Somehow I suspect that the vision any of us have for the kind of life we long to experience – the whole caboodle – will come to fruition in some way, and then when the time is right, give way to something that’s more meaningful.  We’ll get so far this lifetime, and carry the vision, the longing, with us when we die.   I like to believe we constantly refine it from lifetime to lifetime, and even though we worry about getting it all right this time round, we don’t actually have to.

Because there’s probably going to be a next time round.

In general, this blog is about the pursuit of dreams.  Mine are to establish myself as a vocalist, script & blog writer & novelist, & to earn by doing something meaningful.  I need help with some things.  Click here to read more about my dreams and what I need.   To listen to my singing, click here for yesterday’s blog or click here for my first audio


9 thoughts on “Life passes too quickly, but it’s okay, there’s probably a next time round

  1. The only problem that I have with this line of thought, ok two problems, is that if you have more than one shot you might not endeavor to do all, or be all that you can in this lifetime, and what a waste and shame if it is the only shot you’ve got. Second, people tend to believe, and follow those that promise this reward of eternal life, and endeavor to restrict others from their own will to live their lives independent of this perceived method or myth, if just they surrender to the will of their teachings, regardless of it’s effects on society, solely for the purpose of enhancing their own power on earth. Therefore it perpetuates greed, and denies people the right to self determination. If you live your life with goodness of heart, then if there is another shot, then you will get it. If not then you will not have sullied somebody else’s chance to be all that they want to strive to be in their lifetime. Either way I think it is a mistake to live your life under the assumption that this is absolute, simply to console feelings of helplessness in a sometimes troubling and scary world. Learn to deal with and accept those things that you can not change and change the things that you can, and the world will be better for yourself, and everybody else.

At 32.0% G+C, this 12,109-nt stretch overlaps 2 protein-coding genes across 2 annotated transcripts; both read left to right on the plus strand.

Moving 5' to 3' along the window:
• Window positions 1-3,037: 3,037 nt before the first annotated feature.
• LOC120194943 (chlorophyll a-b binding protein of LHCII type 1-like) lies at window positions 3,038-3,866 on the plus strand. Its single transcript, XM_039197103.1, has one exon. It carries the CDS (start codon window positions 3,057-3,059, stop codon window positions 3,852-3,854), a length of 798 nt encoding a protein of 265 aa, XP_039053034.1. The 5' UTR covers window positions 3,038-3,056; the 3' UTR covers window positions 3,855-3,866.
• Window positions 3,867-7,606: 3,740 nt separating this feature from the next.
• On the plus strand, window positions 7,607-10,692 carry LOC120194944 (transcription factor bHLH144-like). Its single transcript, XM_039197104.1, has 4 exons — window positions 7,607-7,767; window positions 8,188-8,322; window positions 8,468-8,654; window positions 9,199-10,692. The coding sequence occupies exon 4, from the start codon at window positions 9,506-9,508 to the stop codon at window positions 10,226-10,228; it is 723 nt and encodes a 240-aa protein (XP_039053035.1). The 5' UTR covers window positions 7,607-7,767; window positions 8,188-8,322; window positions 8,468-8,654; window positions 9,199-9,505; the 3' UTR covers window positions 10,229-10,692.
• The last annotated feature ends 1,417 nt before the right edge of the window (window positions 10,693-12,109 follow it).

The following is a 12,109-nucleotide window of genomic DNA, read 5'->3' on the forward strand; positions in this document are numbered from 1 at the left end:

• David, thanks for your comment. I totally agree with what you say about how this idea can be – and is – used (I should know, I was a Catholic child!) to manipulate vulnerable people for power and money, but I wasn’t advocating that kind of use of the idea in my blog. I don’t use it to manipulate or judge anybody, or to give myself a reason to not live my life to the full or avoid challenges. And I didn’t say “if you’re good you get another shot” – you added that bit!! When people use the idea as a rationale to not endeavor does the problem lie with the idea or how the person interprets it? Because those kind of people will use any idea and twist it to justify not participating to the full in life.